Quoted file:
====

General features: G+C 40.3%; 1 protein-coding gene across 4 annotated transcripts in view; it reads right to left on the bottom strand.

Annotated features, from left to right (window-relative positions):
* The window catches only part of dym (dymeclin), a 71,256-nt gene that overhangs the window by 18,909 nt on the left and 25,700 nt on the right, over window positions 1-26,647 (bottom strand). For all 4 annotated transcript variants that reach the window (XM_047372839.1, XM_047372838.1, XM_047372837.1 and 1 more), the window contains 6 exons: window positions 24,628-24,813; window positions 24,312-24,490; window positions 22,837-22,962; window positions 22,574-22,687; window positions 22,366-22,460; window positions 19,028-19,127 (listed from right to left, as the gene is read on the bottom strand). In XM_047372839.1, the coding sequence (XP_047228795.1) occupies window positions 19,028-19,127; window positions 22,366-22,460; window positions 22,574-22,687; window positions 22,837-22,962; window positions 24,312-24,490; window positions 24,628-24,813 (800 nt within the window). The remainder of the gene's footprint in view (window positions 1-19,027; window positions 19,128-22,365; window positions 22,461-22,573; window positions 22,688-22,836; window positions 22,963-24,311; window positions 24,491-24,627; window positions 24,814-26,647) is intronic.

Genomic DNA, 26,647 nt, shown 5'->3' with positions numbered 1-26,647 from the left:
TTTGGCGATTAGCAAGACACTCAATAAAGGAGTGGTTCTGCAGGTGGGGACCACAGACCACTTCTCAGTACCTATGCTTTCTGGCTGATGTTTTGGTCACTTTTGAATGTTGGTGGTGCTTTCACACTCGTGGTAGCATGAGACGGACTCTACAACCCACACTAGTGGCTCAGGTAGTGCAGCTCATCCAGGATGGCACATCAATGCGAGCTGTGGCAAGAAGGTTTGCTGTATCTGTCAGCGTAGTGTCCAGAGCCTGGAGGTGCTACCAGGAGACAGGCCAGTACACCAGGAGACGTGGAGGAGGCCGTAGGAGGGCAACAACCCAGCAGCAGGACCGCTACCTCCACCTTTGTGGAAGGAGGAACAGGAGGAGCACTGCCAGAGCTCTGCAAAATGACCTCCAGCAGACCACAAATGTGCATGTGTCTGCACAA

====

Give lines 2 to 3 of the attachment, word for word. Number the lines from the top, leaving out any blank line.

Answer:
Annotated features, from left to right (window-relative positions):
* The window catches only part of dym (dymeclin), a 71,256-nt gene that overhangs the window by 18,909 nt on the left and 25,700 nt on the right, over window positions 1-26,647 (bottom strand). For all 4 annotated transcript variants that reach the window (XM_047372839.1, XM_047372838.1, XM_047372837.1 and 1 more), the window contains 6 exons: window positions 24,628-24,813; window positions 24,312-24,490; window positions 22,837-22,962; window positions 22,574-22,687; window positions 22,366-22,460; window positions 19,028-19,127 (listed from right to left, as the gene is read on the bottom strand). In XM_047372839.1, the coding sequence (XP_047228795.1) occupies window positions 19,028-19,127; window positions 22,366-22,460; window positions 22,574-22,687; window positions 22,837-22,962; window positions 24,312-24,490; window positions 24,628-24,813 (800 nt within the window). The remainder of the gene's footprint in view (window positions 1-19,027; window positions 19,128-22,365; window positions 22,461-22,573; window positions 22,688-22,836; window positions 22,963-24,311; window positions 24,491-24,627; window positions 24,814-26,647) is intronic.